Over 100 antisocial behaviour incidents reported around Edinburgh’s buses and trams since mid-February as police continue Easter patrols

More than 100 antisocial behaviour incidents around Edinburgh’s buses and trams - including youths throwing stones - have been reported to police since the middle of February.

Friday, 2nd April 2021, 12:01 am

Two bus drivers were injured during that period and a number of services have been temporarily suspended as a result. On March 17, Lothian Buses withdrew all evening services across the city after eight buses serving the Edinburgh Royal Infirmary were targeted by vandals in the Old Dalkeith Road or Gilmerton Road areas.

Police have now confirmed that they will continue community patrols throughout the Easter holidays and will aim to work with young people and parents to deter antisocial behaviour.

The 100 incidents reported since mid-February include youths throwing stones at buses, cars and trams and tampering with the emergency stop button, holding onto the bus while in motion and damaging bus property.

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Police Scotland and Lothian Buses are working together as part of Operation Proust to deter antisocial behaviour, following an upsurge in incidents across Edinburgh in recent months.
Police Scotland and Lothian Buses are working together as part of Operation Proust to deter antisocial behaviour, following an upsurge in incidents across Edinburgh in recent months.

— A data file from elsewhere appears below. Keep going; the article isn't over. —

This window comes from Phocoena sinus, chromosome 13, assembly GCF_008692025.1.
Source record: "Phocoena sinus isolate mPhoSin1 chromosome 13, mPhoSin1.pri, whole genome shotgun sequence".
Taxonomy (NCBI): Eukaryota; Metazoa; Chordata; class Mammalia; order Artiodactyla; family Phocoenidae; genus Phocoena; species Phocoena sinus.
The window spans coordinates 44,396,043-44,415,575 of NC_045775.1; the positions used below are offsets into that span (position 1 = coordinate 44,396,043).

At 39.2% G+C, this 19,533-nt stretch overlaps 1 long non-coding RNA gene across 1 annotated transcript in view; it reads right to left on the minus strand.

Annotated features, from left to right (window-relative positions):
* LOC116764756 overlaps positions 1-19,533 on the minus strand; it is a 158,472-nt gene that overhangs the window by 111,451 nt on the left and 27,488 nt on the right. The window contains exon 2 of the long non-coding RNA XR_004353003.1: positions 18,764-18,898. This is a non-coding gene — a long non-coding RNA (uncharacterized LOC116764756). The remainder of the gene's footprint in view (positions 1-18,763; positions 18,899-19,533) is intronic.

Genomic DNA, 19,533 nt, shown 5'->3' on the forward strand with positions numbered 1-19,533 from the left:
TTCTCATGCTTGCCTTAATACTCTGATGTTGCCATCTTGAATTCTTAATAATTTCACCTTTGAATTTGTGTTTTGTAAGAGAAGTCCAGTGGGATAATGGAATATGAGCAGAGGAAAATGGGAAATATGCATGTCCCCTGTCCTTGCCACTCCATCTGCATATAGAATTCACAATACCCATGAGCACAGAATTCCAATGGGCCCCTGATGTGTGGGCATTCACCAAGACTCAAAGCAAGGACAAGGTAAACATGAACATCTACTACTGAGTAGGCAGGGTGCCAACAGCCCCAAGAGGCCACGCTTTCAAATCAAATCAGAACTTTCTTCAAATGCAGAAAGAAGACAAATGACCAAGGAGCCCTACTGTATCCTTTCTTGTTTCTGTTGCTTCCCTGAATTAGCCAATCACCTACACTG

Since late February, 25 youths have been identified and reported to the relevant authorities, some for multiple offences. Enquiries are ongoing into several incidents across the city as part of Operation Proust.

Chief Inspector Sarah Taylor said: “Public transport is an absolutely essential service, and it has been shocking to see the level of disrespect and criminality directed towards providers recently.

“This deplorable behaviour will not be tolerated and our officers will be continuing their work within our communities to ensure services can operate safely.

“There has also been a significant focus on engaging with young people and educating them on the harm this activity is causing, and over the past month, officers have spoken to more than 500 youths while out on patrol.

“Parents and guardians play a key role in addressing these issues, and I would urge them to speak to their children about the dangers associated with throwing objects at vehicles, as well as making sure they know where they are and what they are doing.”

Chief Insp Taylor is encouraging anyone who witnesses an incident to contact police immediately through 101, or Crimestoppers anonymously on 0800 555 111.

Sarah Boyd, operations director at Lothian Buses, said: “Lothian take pride in serving at the heart of our local communities and we are fully committed to providing travel for key workers and those who require essential travel.”

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